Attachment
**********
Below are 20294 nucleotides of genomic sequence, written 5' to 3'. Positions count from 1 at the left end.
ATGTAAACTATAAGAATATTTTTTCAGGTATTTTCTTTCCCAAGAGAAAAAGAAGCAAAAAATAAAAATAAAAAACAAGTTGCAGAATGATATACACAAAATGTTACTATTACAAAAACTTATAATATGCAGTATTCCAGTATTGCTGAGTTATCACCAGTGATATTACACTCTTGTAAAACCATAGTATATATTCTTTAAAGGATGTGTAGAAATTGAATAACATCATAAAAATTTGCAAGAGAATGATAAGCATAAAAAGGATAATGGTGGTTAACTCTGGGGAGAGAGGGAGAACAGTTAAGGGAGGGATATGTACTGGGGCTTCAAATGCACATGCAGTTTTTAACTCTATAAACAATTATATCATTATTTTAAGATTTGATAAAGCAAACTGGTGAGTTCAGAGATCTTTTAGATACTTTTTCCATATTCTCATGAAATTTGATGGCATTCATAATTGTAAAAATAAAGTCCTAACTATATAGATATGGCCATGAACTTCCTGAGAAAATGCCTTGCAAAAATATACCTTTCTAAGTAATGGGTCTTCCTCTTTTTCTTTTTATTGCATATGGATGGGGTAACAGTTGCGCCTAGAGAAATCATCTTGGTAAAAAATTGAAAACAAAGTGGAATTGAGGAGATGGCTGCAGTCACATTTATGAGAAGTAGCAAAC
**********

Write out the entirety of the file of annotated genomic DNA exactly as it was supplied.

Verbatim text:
Below are 20294 nucleotides of genomic sequence, written 5' to 3'. Positions count from 1 at the left end.
ATGTAAACTATAAGAATATTTTTTCAGGTATTTTCTTTCCCAAGAGAAAAAGAAGCAAAAAATAAAAATAAAAAACAAGTTGCAGAATGATATACACAAAATGTTACTATTACAAAAACTTATAATATGCAGTATTCCAGTATTGCTGAGTTATCACCAGTGATATTACACTCTTGTAAAACCATAGTATATATTCTTTAAAGGATGTGTAGAAATTGAATAACATCATAAAAATTTGCAAGAGAATGATAAGCATAAAAAGGATAATGGTGGTTAACTCTGGGGAGAGAGGGAGAACAGTTAAGGGAGGGATATGTACTGGGGCTTCAAATGCACATGCAGTTTTTAACTCTATAAACAATTATATCATTATTTTAAGATTTGATAAAGCAAACTGGTGAGTTCAGAGATCTTTTAGATACTTTTTCCATATTCTCATGAAATTTGATGGCATTCATAATTGTAAAAATAAAGTCCTAACTATATAGATATGGCCATGAACTTCCTGAGAAAATGCCTTGCAAAAATATACCTTTCTAAGTAATGGGTCTTCCTCTTTTTCTTTTTATTGCATATGGATGGGGTAACAGTTGCGCCTAGAGAAATCATCTTGGTAAAAAATTGAAAACAAAGTGGAATTGAGGAGATGGCTGCAGTCACATTTATGAGAAGTAGCAAAC